Safe surfacing is one of the best ways to prevent accidents and injuries on the playground. But most surfacing requires upkeep to ensure its safety and longevity. Here’s everything you need to know to keep your surface safe, from inspection and cleaning to playground surfacing repair.
What Type of Playground Surface Do You Have?
There are two main types of surfacing: loose-fill and unitary. The type of playground surface maintenance you’ll need to perform depends on the type of material you have.
Loose-fill surfaces include:
- Engineered wood fiber (EWF)
- Rubber mulch
- Loose-fill rubber
Unitary surfaces include:
- Poured-in-place rubber
- Bond-in-place rubber
- Interlocking rubber tiles
Cleaning & Repairing Loose-Fill Surfacing
Loose-fill surfacing is a safe and affordable option for your playground. It can also be one of the easiest to maintain playground surfaces by following these three simple steps.
To start your loose-fill playground surface maintenance, you’ll need to inspect your existing material. Visually inspect the surface for trash, leaves, and other debris. You can also use a rake to sift through and turn over your surfacing. If you utilize rubber mats underneath swings or in other high-traffic areas, be sure to check them for damage as well to prep for any necessary playground surfacing repair.
Because of the nature of loose-fill surfacing, it is prone to concealing hazards and debris. If your surface is relatively clean, you can simply use a rake or leaf blower to remove any hazards. If your surface hasn’t been cleaned or maintained in a while, you may need to flush the entire surface with clean water.
One of the major benefits of loose-fill surfacing is that it requires minimal maintenance. After cleaning, simply add surfacing to any low areas and rake them smooth. After adding material, always measure to ensure your surfacing is at least 12 inches deep.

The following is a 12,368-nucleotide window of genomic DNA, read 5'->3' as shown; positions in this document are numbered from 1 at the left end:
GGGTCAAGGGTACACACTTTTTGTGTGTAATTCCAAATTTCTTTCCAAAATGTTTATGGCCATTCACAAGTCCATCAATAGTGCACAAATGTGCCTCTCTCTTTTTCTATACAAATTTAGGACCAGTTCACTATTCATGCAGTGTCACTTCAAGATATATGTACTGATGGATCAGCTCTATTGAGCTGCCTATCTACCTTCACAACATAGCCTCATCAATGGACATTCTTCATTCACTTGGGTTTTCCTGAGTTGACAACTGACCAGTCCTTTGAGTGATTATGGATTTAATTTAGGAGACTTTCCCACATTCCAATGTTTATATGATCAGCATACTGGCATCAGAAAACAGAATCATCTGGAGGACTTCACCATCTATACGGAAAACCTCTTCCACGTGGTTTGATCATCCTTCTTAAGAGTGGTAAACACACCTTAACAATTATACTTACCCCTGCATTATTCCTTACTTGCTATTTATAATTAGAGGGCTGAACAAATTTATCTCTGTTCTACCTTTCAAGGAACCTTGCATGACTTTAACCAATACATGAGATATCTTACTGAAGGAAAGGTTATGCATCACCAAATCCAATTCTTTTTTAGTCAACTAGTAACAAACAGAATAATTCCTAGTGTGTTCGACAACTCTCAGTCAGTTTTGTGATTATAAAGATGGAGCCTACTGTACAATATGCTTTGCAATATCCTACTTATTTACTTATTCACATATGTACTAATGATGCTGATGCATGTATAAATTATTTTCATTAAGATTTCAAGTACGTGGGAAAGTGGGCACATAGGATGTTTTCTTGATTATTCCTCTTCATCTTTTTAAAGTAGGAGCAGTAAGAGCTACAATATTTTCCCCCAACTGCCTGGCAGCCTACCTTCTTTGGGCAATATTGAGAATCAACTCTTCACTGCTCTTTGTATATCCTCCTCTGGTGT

Loose-fill materials compress over time so it’s important to check your surface depth regularly. We also recommend keeping a small amount of extra surfacing on hand to make regular maintenance quick and easy.
Cleaning & Repairing Unitary Surfacing
Unitary surfacing is a durable and safe option for your playground, but it does require regular maintenance. Here’s what you need to know about unitary playground surfacing repair.
Unitary surfaces like poured-in-place and bonded-in-place rubber require a simple visual inspection. Check for pits, cracks, and any other damage to the surface.
If your playground uses interlocking rubber tiles, pay special attention to the seams and corners to ensure everything is secure and in good condition.
When learning how to clean rubber playground surfaces, don’t overthink it. Use a soft-bristled broom or leaf blower to remove dirt and debris. Avoid brooms with stiff bristles which can damage or scratch your rubber surface.
If you also want to sanitize your surface as part of your playground surfacing repair, choose a non-toxic, non-corrosive sanitizing agent like Peroxigard™. Sanitizing your playground surface can prevent the spread of germs and bacteria to help keep children at play safe.
Most of the time, unitary playground surface repair requires the help of a licensed expert. Our team at Playground Guardian can help you patch, repair, or replace your unitary surface to keep it safe and usable for years to come.